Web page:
After lowering electricity prices by 6.4% in 2003, the Turkish government has kept the tariff structure unchanged in the last four years, providing an outright subsidy to the rest of the economy as the price of oil soared from an average of US$25.3 in 2002 to US$68.6 this year. It may have scored well with the voters, but the cost of keeping electricity prices artificially low has become an enormous burden on public finances and even on the current account. Although there are no official data on the cost of electricity production, we can estimate the changes from the breakdown of generation methods. Fossil fuels account for 75% of total electricity production in Turkey, which makes it susceptible to the price of oil. In the past four years, the average price Turkey paid for imported crude oil increased by 180% in lira terms and the price of natural gas increased by 65% in the domestic market. On the other hand, industrial and household electricity prices remained unchanged over this period. As a result, electricity prices in Turkey are now almost half of the European average. In our view, Turkey can no longer maintain such an irrational pricing scheme without creating even more distortions throughout the economy.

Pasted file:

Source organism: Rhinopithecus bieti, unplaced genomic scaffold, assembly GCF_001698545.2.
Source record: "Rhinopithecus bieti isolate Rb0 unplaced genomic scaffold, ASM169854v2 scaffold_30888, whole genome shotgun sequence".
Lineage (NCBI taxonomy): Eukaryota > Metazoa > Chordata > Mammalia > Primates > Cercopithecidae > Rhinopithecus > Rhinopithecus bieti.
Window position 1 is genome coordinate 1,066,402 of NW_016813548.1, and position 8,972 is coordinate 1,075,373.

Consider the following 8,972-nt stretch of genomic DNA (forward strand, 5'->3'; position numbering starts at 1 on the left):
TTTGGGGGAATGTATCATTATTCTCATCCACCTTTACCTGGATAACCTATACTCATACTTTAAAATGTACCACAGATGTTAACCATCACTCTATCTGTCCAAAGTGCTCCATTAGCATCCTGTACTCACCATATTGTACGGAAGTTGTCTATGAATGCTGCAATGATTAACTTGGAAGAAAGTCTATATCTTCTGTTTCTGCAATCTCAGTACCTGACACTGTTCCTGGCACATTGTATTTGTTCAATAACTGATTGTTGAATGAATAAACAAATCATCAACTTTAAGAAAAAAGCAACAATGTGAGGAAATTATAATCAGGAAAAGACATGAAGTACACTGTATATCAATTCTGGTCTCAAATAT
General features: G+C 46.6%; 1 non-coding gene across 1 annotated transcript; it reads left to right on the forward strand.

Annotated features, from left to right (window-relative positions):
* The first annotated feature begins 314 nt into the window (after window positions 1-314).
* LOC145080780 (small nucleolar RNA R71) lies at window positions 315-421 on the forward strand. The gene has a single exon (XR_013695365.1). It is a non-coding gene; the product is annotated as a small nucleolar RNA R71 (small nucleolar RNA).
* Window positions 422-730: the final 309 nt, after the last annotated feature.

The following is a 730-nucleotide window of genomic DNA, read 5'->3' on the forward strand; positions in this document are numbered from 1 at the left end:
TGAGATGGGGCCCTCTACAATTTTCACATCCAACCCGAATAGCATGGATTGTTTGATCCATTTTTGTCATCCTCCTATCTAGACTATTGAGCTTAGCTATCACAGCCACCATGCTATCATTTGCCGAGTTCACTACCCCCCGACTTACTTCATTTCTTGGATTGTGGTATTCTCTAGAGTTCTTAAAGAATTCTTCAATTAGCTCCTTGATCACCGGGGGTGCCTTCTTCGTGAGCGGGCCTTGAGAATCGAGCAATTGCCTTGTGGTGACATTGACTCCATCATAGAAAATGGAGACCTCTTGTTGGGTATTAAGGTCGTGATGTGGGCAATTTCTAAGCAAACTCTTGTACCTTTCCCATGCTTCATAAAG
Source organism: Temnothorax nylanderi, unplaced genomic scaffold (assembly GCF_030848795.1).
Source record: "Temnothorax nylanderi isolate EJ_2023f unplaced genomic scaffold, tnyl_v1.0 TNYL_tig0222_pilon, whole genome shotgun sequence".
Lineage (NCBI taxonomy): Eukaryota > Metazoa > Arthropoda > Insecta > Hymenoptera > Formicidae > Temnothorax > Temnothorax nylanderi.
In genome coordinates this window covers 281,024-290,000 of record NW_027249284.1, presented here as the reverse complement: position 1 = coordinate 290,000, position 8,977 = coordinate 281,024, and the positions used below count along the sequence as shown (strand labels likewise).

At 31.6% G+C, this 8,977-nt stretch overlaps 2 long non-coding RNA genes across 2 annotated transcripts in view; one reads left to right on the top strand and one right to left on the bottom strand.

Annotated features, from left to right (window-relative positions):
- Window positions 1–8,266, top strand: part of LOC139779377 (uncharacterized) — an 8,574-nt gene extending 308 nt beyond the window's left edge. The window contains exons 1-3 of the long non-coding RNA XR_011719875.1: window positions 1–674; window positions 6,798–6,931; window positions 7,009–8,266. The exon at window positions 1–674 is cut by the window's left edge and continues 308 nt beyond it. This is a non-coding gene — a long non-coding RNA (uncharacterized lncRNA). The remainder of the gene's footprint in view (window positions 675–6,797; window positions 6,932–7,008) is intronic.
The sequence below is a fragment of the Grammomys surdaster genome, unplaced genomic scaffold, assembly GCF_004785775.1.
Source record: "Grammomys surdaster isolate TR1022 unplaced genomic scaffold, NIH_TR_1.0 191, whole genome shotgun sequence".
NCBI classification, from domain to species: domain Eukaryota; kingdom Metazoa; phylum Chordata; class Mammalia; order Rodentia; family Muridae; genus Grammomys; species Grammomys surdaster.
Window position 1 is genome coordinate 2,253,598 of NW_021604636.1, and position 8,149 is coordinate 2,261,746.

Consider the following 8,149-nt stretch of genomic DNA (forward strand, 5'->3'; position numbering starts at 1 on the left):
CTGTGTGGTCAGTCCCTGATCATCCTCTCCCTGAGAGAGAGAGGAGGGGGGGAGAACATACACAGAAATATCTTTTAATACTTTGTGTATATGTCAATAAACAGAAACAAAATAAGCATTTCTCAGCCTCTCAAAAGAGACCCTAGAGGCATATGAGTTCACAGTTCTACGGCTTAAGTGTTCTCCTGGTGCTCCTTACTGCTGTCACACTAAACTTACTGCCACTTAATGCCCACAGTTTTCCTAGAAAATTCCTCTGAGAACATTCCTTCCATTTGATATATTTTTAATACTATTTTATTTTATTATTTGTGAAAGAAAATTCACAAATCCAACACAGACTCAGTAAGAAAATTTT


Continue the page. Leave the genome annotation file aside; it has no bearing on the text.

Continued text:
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Wednesday, September 26, 2007
Electricity Prices in Turkey
Electricity prices in Turkey are now below the cost of production, and Morgan Stanley's Serhan Cevik is not a happy man:
Posted by Edward Hugh at 9:16 PM